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Much as I like white rice, it’s tricky to cook. Not so with barley, which has become the new white rice for me. It has a heartier texture and rich, wheaty flavor, and stands up to rich curries, stews and roasts.

Barley grows well in our region and is harvested for food, animal forage and malt, which is used to make beer, whiskey, vinegar and more. Many cooks overlook barley, though it’s versatile, nutritious, inexpensive and widely available. As important, it’s easy to cook and leftovers store well.

Barley is a glutinous grain that can be used to thicken soups and stews and to replace rice in risotto. Barley flour makes a dense, chewy bread. Rolled barley is a hearty alternative to oatmeal. In England, barley tea, made by simmering the toasted grain in lots of water, is a popular iced summertime drink; sweetened with honey, it’s a warming winter brew.

Sometimes called groats, barley is sold several ways. Pearl barley, the most widely available, is also the most popular. Extensive processing removes the two outer hulls along with the bran, leaving ivory-colored grains that are lower in fiber than other varieties. Pearl barley takes about 25 to 35 minutes to cook.

The bran layer remains intact for either hulled or whole-wheat barley, where only the outer hull is removed. These are high in fiber and nutrients, but require a longer cooking time than pearl barley, at least 45 to 50 minutes.

Quick barley is pearl barley that has been steamed and then dried; it cooks in less than 15 minutes and has the least fiber, nutrients and flavor.

Barley is especially good with mushrooms or earthy root vegetables in the fall and winter. Come spring, it works well with peas, spinach and tomatoes.

In risotto recipes, pearl barley is far less temperamental than Arborio rice. Unlike a traditional risotto that requires constant stirring with judicious additions of warm stock, with pearl barley it essentially cooks on its own with an occasional stir.

The barley risotto keeps so well that you can make a large batch of the basic recipe and then top it with different ingredients throughout the week. Leftovers also make easy risotto cakes. Just shape the cooked barley into patties and sauté in a little butter or olive oil, then top with whatever you please. These are good for breakfast topped with a fried egg or butter and maple syrup.

Barley Risotto with Roast Cherry Tomatoes

Serves 4 to 6.

Note: This is the easiest risotto to make. No need to hover over the pot, stirring and adding hot stock. Simply pull it all together and give it a stir or two as it simmers away to become creamy and rich. Roasted cherry tomatoes make this a bright, pretty dish. From Beth Dooley.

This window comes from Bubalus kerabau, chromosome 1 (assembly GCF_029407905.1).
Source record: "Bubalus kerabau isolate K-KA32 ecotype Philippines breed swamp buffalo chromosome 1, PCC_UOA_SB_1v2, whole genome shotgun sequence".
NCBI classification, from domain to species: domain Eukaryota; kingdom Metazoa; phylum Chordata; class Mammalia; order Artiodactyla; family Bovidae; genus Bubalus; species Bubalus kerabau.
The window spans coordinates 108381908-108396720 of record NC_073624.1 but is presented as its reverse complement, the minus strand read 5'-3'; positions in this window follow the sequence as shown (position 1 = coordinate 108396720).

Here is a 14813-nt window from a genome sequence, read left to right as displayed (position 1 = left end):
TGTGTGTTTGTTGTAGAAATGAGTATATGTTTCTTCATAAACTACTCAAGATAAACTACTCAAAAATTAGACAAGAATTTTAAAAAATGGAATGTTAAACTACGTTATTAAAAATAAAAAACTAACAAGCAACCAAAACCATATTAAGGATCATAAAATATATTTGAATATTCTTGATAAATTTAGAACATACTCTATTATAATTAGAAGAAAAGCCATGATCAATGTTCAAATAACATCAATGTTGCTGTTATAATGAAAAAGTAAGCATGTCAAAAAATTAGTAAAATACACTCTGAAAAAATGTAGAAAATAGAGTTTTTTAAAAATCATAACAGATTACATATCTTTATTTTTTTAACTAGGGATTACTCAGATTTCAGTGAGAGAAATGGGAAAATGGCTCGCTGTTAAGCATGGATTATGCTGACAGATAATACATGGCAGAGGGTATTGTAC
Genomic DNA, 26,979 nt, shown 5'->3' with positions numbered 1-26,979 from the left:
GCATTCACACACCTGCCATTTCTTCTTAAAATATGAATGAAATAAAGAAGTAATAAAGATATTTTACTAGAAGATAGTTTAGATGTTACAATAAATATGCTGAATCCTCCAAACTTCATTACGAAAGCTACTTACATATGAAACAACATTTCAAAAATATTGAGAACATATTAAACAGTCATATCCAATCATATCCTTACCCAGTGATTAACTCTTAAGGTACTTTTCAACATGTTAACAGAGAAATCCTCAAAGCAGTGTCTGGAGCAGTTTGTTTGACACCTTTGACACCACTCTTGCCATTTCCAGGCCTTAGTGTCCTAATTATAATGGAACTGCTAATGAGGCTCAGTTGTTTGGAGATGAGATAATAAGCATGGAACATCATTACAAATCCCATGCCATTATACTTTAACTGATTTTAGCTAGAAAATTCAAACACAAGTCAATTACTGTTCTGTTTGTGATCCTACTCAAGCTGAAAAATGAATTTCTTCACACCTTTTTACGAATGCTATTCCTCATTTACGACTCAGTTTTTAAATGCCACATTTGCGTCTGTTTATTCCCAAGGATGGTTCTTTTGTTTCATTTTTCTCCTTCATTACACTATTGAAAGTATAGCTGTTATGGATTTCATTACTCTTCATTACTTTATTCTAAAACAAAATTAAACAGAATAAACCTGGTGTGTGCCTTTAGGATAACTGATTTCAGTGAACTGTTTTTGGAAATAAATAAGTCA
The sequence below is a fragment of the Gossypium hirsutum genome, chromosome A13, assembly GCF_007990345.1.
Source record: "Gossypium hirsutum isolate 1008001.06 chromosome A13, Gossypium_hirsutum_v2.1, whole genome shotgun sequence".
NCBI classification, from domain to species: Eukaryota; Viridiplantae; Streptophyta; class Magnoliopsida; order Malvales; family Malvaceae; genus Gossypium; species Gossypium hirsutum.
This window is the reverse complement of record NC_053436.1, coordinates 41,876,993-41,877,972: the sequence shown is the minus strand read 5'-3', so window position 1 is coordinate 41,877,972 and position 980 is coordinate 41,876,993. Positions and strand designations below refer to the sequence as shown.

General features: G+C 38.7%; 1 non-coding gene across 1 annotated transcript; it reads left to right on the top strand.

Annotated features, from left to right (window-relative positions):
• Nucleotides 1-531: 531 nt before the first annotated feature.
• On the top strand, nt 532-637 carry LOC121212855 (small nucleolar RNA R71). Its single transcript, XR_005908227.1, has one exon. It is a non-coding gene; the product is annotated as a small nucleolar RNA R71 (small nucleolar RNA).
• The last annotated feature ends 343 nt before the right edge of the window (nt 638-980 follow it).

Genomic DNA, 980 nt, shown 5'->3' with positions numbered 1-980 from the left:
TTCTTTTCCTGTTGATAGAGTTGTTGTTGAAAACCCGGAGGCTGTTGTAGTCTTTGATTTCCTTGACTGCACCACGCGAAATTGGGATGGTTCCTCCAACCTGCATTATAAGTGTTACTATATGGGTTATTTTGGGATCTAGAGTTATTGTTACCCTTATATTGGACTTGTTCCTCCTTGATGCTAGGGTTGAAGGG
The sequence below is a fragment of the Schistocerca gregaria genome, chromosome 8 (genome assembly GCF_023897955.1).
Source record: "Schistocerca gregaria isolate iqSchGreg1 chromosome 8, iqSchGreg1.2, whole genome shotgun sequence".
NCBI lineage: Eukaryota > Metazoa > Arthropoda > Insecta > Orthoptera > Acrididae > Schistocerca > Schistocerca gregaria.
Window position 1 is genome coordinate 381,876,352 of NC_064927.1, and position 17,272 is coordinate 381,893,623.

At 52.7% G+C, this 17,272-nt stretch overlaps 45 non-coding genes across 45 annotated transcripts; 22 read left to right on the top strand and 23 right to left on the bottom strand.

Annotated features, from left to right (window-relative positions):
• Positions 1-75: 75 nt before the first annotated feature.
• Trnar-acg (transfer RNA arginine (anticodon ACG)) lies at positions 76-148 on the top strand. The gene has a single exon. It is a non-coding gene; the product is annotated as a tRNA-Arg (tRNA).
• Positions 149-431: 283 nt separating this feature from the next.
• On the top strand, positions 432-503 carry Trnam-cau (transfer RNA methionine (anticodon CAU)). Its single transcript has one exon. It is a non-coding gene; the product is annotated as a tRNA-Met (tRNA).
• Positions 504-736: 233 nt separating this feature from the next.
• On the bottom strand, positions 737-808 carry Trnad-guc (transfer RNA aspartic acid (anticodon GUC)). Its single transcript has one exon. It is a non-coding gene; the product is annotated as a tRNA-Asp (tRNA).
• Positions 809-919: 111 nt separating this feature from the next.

• 1 tbsp. olive oil

• 1/4 c. chopped shallots

• 1 small yellow onion, chopped

• 1/2 c. dry white wine

• 1 tbsp. fresh thyme

• 1 c. pearl barley

• Salt and freshly ground black pepper

• 5 to 6 c. chicken or vegetable stock

• Pan-Roasted Cherry Tomatoes and Olives (see recipe)

Directions

Heat the oil in a large, heavy stockpot over medium heat. Add the shallots and onion, and sauté until tender, about 5 minutes. Add the wine and thyme, and stir until the wine is nearly evaporated. Stir in the barley, season with salt and pepper, and then add 4 cups of the stock. Reduce the heat and cook, stirring occasionally, until the barley is almost tender, about 25 minutes.

Stir in another cup of stock and continue cooking and stirring, adding more stock if it seems too dry. Continue cooking until the barley is tender and creamy, another 5 to 10 minutes. Serve topped with the roasted cherry tomatoes.

Nutrition information per each of 6 servings with tomatoes:

Calories 230 Fat 7 g Sodium 200 mg

Carbohydrates 35 g Saturated fat 1 g Total sugars 4 g

Protein 8 g Cholesterol 0 mg Dietary fiber 7 g

Exchanges per serving: 1 vegetable, 2 starch, 1 ½ fat.

Pan-Roasted Cherry Tomatoes and Olives

Makes about 2 1/2 cups.

Note: From Beth Dooley.

• 1 tbsp. extra-virgin olive oil

• 2 c. cherry tomatoes, sliced in half

• 1 shallot, diced

• 2 tsp. balsamic vinegar

• 1/2 c. sliced kalamata olives

• 2 tbsp. chopped fresh parsley

• Salt and freshly ground black pepper to taste

Directions

Film a medium skillet with the oil and set over medium heat.

Add the tomatoes and shallot, and sauté until the tomatoes wilt and the shallots become tender, about 5 minutes.

Toss in the vinegar, olives and parsley. Season to taste with salt and pepper. Serve on the risotto.

Beth Dooley is the author of “In Winter’s Kitchen.” Find her at bethdooleyskitchen.com.